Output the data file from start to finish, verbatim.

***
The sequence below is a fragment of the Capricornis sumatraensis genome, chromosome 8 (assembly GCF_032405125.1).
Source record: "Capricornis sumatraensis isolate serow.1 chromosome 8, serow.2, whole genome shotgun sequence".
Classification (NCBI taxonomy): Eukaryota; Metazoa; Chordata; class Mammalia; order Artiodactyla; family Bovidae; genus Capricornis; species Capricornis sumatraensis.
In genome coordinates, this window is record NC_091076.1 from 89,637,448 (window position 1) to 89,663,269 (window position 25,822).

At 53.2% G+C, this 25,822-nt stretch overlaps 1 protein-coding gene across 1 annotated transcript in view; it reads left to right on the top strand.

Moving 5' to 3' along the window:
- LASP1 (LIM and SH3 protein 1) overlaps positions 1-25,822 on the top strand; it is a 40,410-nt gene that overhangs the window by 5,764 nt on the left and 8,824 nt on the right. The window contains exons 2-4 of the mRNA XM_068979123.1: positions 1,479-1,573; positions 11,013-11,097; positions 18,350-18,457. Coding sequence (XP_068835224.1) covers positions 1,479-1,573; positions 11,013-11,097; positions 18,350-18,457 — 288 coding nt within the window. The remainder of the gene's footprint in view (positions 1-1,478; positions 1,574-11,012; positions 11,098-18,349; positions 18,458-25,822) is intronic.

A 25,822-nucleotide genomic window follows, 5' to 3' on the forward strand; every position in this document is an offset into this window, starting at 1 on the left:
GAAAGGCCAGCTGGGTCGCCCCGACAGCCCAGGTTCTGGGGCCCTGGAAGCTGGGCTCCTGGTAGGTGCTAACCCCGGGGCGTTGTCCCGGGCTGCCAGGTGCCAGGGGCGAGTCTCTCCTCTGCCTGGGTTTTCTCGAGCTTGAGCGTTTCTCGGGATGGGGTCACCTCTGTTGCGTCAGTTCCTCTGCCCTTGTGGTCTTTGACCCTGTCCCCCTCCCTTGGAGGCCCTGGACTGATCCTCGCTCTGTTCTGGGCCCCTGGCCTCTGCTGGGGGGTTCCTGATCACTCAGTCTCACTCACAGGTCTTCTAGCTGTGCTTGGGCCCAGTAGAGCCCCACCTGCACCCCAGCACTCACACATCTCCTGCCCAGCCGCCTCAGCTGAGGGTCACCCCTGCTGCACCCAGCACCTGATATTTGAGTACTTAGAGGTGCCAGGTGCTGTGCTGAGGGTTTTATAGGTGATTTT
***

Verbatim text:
The sequence below is a fragment of the Capricornis sumatraensis genome, chromosome 8 (assembly GCF_032405125.1).
Source record: "Capricornis sumatraensis isolate serow.1 chromosome 8, serow.2, whole genome shotgun sequence".
Classification (NCBI taxonomy): Eukaryota; Metazoa; Chordata; class Mammalia; order Artiodactyla; family Bovidae; genus Capricornis; species Capricornis sumatraensis.
In genome coordinates, this window is record NC_091076.1 from 89,637,448 (window position 1) to 89,663,269 (window position 25,822).

At 53.2% G+C, this 25,822-nt stretch overlaps 1 protein-coding gene across 1 annotated transcript in view; it reads left to right on the top strand.

Moving 5' to 3' along the window:
- LASP1 (LIM and SH3 protein 1) overlaps positions 1-25,822 on the top strand; it is a 40,410-nt gene that overhangs the window by 5,764 nt on the left and 8,824 nt on the right. The window contains exons 2-4 of the mRNA XM_068979123.1: positions 1,479-1,573; positions 11,013-11,097; positions 18,350-18,457. Coding sequence (XP_068835224.1) covers positions 1,479-1,573; positions 11,013-11,097; positions 18,350-18,457 — 288 coding nt within the window. The remainder of the gene's footprint in view (positions 1-1,478; positions 1,574-11,012; positions 11,098-18,349; positions 18,458-25,822) is intronic.

A 25,822-nucleotide genomic window follows, 5' to 3' on the forward strand; every position in this document is an offset into this window, starting at 1 on the left:
GAAAGGCCAGCTGGGTCGCCCCGACAGCCCAGGTTCTGGGGCCCTGGAAGCTGGGCTCCTGGTAGGTGCTAACCCCGGGGCGTTGTCCCGGGCTGCCAGGTGCCAGGGGCGAGTCTCTCCTCTGCCTGGGTTTTCTCGAGCTTGAGCGTTTCTCGGGATGGGGTCACCTCTGTTGCGTCAGTTCCTCTGCCCTTGTGGTCTTTGACCCTGTCCCCCTCCCTTGGAGGCCCTGGACTGATCCTCGCTCTGTTCTGGGCCCCTGGCCTCTGCTGGGGGGTTCCTGATCACTCAGTCTCACTCACAGGTCTTCTAGCTGTGCTTGGGCCCAGTAGAGCCCCACCTGCACCCCAGCACTCACACATCTCCTGCCCAGCCGCCTCAGCTGAGGGTCACCCCTGCTGCACCCAGCACCTGATATTTGAGTACTTAGAGGTGCCAGGTGCTGTGCTGAGGGTTTTATAGGTGATTTT